Who knew that silence could be both deafening and so hard-hitting at the same time — this is what one experiences as one enters the premises of Talking Hands in Begumpet. The city recently got its first restaurant run and managed by hearing-impaired people. TKM Sandeep, CEO, Deaf Enabled Foundation (DEF) and the Telangana government, are behind this initiative.
“Being a hearing-impaired individual myself, I know the challenges one goes through to get an equal footing in the society, let alone get a job in a company based on one’s talent. A few years ago, I started the Deaf Enabled Foundation with the purview to educate and train hearing-impaired people to get jobs. And for that I was regularly in touch with the state government for support. But this time it was the other way round — seeing our hard work to educate people, B. Venkatesham, who is the Telangana Tourism Secretary, approached us to shoulder the creation of Talking Hands. The premises was given to us free of charge for a year. Now it is our time to let the world know about it,” says Sandeep, explaining how the restaurant came to be.
From the entrance to the table mats and the restaurant’s walls, everything has been designed and created in a way to guide the visitors and teach them the importance of sign language. “We want guests to look into our world of ‘talking hands’, so we encourage them to order by using sign language. We also try to create minimal noise as we think people should let the silence do the necessary talking,” explains Sandeep.
Interestingly, all the staff members at the restaurant have been hired from DEF; they are being trained to deal with the customers and manage the restaurant all by themselves. “Across India, there are few restaurants that recruit hearing-impaired people but they are not run by them. Here we are breaking all stereotypes in every possible quarter,” says Ramya, Sandeep’s partner at DEF.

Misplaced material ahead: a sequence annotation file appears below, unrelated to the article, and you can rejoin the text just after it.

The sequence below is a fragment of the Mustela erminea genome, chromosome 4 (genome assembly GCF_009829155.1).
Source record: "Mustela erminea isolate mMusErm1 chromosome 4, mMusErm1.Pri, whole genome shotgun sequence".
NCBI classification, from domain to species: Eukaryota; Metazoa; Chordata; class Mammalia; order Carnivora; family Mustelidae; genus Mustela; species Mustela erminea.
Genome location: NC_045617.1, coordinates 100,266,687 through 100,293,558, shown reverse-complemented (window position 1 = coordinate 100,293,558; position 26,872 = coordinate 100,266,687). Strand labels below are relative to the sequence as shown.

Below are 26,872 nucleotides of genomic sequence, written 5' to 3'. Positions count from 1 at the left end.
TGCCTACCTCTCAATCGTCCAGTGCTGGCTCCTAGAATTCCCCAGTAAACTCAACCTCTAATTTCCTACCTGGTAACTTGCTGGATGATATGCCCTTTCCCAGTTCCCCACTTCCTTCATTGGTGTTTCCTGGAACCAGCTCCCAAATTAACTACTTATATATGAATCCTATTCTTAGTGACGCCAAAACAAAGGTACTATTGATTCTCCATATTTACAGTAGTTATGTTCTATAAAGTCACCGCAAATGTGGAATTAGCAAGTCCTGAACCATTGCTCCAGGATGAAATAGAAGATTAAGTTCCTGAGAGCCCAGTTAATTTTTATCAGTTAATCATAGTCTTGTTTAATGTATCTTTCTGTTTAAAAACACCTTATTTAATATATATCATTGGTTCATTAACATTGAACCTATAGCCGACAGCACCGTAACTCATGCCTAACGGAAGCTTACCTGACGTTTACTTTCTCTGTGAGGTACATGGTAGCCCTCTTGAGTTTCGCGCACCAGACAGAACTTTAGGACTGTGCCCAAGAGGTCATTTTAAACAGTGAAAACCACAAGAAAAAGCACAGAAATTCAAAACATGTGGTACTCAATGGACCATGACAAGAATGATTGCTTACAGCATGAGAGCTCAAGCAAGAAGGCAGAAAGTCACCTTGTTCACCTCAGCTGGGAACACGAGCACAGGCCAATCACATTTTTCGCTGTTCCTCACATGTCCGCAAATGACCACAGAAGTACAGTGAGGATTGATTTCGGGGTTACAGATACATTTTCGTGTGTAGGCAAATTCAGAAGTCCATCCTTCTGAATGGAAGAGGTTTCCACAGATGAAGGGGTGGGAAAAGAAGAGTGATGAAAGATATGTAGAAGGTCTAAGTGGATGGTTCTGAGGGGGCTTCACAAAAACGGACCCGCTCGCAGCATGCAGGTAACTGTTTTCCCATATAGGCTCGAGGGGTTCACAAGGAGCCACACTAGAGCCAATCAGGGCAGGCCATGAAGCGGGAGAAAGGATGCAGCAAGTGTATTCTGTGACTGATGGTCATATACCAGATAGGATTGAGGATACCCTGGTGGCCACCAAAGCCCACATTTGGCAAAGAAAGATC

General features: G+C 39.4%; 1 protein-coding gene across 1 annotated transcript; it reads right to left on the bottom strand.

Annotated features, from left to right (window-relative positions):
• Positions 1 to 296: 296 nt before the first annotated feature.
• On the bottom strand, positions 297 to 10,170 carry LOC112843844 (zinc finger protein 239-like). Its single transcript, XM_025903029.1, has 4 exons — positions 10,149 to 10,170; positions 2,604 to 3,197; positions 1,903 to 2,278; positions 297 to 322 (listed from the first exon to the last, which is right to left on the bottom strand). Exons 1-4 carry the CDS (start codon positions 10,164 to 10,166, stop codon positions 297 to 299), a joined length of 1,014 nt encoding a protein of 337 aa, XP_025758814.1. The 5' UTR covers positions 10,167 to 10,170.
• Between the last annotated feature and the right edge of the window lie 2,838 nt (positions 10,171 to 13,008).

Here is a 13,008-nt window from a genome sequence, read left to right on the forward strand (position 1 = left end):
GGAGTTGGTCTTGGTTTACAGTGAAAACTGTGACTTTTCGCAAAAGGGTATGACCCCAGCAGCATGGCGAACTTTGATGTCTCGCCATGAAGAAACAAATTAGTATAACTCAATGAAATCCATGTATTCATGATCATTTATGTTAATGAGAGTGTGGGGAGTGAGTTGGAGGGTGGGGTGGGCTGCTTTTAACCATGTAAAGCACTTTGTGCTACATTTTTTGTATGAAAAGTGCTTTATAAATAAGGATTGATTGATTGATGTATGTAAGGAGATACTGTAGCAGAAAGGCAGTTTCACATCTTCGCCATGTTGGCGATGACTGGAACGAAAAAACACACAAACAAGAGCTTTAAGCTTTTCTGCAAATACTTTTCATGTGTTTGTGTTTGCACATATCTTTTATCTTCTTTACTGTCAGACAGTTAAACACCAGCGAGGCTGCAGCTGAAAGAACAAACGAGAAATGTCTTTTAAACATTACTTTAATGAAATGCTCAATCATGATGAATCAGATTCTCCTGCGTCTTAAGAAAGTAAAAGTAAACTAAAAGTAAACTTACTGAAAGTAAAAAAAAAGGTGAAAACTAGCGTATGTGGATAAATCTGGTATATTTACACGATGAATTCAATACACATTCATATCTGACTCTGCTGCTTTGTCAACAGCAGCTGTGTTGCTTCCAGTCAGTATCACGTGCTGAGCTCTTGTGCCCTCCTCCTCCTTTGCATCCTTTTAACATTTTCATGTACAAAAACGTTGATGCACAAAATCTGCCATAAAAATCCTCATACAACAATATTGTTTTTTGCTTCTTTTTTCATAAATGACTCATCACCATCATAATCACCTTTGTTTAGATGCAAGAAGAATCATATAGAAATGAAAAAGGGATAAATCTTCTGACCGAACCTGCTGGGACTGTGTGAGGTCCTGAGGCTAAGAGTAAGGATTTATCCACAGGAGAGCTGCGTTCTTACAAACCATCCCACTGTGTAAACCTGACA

Being only a month old, Talking Hands has been successful in creating a buzz in both the silent and hearing worlds. Guests have been coming to this extraordinary restaurant in steady numbers, appreciating both the concept and the food. “We have to provide great service and food as it’s a restaurant above anything else. The stewards are learning how to deal with different sets of guests without getting overwhelmed. On the other hand, for many guests it’s their first tryst with the silent world,” Ramya explains.
Describing an emotional incident, one of the guests, Meera, says, “Once you get inside, you know you have entered a different world. In other places, you will hear a cacophony of noises but here it’s you and the food talking to each other in your own language. Even the process of ordering the food is so engaging.”
In the following months, the team hopes that Talking Hands and its food will do the talking and they eventually want to spread out to cities in Telangana as well as other states in India....